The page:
The Park Slope Gastronome

Back in Park Slope.

Sunday, October 25, 2009

Brunch at Roberta's

Starting off the meal with a Hara-Kiri, Roberta's version of a bloody mary. Sake instead of vodka, and a pepperoncini garnish instead of a stalk of celery or olive skewer. The sake makes for a lighter, sweeter and smoother drink, but I much prefer the traditional version. I did like the extra large square ice cube that floated in canning jar.

Dan and I wound up splitting an order of Bane's fried chicken and a guanciale and egg pizza. I forgot to take a picture of the chicken before I started eating. When I remembered, my hands were already chickenified, plus I was holding a baby, so a photo was not going to happen. The chicken was incredibly moist and juicy, and came with a yummy buttermilk biscuit and a gently dressed, small bibb lettuce salad, but for $14, I want more than two small pieces of chicken. And some sort of potato, preferably mashed or au gratined, thank you very much. The pizza could have benefited from a tad more guanciale, but boy was it delicious. Just like you'd dip your toast into a sunny side up egg for breakfast, you could smush around a piece of the pizza crust in the yolk.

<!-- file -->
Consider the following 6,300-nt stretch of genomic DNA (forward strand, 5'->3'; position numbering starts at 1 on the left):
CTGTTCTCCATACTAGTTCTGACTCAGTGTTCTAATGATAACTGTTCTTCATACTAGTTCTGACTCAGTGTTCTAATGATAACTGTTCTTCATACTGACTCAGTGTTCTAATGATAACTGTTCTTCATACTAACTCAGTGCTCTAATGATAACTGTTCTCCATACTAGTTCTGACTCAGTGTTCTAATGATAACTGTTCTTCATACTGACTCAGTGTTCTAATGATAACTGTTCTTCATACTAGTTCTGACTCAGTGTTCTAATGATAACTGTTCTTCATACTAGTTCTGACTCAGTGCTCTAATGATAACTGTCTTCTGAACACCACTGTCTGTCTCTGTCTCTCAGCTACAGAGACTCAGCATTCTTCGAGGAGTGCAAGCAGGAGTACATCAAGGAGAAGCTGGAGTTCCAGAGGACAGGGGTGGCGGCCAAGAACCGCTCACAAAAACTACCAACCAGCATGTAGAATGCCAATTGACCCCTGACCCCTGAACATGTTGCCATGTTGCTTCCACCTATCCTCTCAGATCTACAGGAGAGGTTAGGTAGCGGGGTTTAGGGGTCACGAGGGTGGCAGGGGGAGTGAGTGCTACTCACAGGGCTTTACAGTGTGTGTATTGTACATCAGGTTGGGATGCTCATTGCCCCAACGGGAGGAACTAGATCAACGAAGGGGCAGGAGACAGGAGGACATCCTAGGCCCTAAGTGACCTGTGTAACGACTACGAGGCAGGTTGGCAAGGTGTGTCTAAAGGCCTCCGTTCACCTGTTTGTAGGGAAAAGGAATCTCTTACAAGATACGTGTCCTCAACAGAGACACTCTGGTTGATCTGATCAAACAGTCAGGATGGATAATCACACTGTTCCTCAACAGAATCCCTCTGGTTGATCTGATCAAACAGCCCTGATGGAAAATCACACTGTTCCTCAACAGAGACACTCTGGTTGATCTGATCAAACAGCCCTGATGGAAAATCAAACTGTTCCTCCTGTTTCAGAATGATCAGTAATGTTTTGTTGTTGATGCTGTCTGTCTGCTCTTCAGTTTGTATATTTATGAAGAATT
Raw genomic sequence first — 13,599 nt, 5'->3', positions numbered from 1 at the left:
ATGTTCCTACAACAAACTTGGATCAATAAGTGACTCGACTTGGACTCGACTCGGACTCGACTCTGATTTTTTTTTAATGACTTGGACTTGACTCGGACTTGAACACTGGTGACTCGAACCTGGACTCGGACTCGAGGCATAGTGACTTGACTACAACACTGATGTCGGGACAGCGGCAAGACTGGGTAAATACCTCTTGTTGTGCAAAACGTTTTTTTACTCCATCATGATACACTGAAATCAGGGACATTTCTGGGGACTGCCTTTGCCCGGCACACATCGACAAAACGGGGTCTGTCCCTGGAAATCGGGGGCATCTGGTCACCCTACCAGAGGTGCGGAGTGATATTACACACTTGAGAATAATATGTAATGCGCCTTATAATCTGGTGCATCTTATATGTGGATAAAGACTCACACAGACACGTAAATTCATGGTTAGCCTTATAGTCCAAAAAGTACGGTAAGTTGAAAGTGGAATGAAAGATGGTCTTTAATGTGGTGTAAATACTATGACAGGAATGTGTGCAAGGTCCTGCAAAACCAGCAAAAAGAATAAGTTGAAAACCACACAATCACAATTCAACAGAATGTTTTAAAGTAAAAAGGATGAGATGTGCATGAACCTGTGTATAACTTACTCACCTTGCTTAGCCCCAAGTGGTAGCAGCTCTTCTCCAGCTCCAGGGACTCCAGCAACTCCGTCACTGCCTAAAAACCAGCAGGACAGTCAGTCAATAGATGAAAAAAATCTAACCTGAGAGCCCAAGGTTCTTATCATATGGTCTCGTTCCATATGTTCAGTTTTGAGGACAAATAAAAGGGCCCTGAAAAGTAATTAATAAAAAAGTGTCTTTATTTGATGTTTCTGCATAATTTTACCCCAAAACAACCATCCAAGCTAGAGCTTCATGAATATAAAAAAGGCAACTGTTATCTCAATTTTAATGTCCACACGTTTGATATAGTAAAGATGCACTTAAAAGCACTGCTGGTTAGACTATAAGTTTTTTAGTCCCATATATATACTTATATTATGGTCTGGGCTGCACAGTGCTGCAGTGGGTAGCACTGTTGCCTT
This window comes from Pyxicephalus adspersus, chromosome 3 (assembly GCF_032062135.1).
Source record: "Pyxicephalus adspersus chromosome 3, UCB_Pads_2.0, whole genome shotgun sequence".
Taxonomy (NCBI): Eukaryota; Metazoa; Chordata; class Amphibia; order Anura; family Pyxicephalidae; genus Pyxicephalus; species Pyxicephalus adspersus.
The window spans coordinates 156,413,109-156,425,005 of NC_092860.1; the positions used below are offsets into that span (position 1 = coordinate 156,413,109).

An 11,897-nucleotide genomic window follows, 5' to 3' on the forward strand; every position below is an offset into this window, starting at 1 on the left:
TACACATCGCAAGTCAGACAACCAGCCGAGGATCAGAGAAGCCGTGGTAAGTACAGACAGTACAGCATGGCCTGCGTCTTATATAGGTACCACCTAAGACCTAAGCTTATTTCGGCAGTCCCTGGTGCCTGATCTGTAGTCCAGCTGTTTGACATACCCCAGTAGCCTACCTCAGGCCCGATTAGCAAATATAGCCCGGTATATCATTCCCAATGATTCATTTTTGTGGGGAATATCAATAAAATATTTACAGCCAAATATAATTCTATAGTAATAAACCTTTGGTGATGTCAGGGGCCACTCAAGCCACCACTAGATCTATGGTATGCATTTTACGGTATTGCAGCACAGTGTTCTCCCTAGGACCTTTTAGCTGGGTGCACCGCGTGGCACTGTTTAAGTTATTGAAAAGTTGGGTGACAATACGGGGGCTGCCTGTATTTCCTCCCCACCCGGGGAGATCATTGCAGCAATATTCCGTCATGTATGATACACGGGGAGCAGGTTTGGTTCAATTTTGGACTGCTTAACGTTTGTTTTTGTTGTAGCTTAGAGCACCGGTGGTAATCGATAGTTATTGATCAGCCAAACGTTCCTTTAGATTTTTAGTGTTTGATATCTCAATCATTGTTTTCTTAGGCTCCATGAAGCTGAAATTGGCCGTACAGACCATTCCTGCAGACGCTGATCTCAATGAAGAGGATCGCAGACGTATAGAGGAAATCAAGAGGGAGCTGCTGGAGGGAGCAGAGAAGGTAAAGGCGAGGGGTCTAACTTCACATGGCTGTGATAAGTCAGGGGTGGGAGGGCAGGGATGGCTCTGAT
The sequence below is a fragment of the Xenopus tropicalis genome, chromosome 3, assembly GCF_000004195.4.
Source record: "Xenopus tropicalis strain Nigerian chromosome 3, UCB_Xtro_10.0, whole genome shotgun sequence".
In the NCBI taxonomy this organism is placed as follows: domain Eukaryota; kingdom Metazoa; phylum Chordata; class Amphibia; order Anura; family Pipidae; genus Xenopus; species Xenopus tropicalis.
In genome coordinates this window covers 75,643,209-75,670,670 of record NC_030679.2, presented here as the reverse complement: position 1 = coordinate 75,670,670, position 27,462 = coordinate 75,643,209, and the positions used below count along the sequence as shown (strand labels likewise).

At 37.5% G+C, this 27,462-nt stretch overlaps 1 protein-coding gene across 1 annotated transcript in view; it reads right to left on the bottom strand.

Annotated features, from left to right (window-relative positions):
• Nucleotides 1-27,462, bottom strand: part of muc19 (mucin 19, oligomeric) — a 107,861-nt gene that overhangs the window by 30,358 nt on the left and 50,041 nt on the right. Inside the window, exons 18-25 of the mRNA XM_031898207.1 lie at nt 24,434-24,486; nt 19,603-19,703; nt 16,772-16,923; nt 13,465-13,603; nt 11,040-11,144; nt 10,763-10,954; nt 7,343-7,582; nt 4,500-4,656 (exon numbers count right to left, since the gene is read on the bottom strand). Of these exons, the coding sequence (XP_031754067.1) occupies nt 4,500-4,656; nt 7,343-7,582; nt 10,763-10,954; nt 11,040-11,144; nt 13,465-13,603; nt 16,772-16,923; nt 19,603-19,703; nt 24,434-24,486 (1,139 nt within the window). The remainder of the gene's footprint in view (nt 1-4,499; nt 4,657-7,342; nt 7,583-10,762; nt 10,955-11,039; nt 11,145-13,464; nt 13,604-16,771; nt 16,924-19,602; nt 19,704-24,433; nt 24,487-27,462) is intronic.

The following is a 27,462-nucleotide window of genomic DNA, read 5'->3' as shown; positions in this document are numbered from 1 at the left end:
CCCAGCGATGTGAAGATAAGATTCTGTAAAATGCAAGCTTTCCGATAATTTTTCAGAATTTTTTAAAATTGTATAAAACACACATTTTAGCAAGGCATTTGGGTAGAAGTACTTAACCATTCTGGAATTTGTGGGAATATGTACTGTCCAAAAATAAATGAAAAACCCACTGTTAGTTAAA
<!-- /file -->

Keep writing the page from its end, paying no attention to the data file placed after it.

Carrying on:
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Friday, October 09, 2009


This is currently my favorite thing to eat for lunch in the wasteland that is Midtown. It comes from a truck called Schnitzel & Things. They recently won the Vendy award for Rookie of the Year. Congrats, guys!

Here we have a pork schnitzel platter with a beet and feta salad and Austrian potato salad. A couple lemon wedges and a pesto mayo round out the meal. The cost? $8. This is a great deal. Most delis around here charge you $8 for a pre-made sandwich that's been sitting around for 6 hours. The schnitzel is the size of a small country. The pizza places around here charge over $3 for a slice so I repeat, this is a GREAT DEAL.

If you time your visit to get to the truck right when they've parked and set up, there's not much of a wait. Don't bother dealing with a knife and fork; the best way to attack the cutlet is to pick it up with two hands and chomp away. Sometimes the meat can get a little tough (a by-product of a very thinly pounded cutlet), but the crust is always delectably crisp. I've also tried the veal but pork is my go-to. For my sides, it's hard to stray from the beets and feta but I rotate in the potato salad and sauerkraut. I strayed from a mayo as my condiment once and paid for it big time! The ginger, scallion and garlic relish was an oily, flavorless bust. Mayo is the way!

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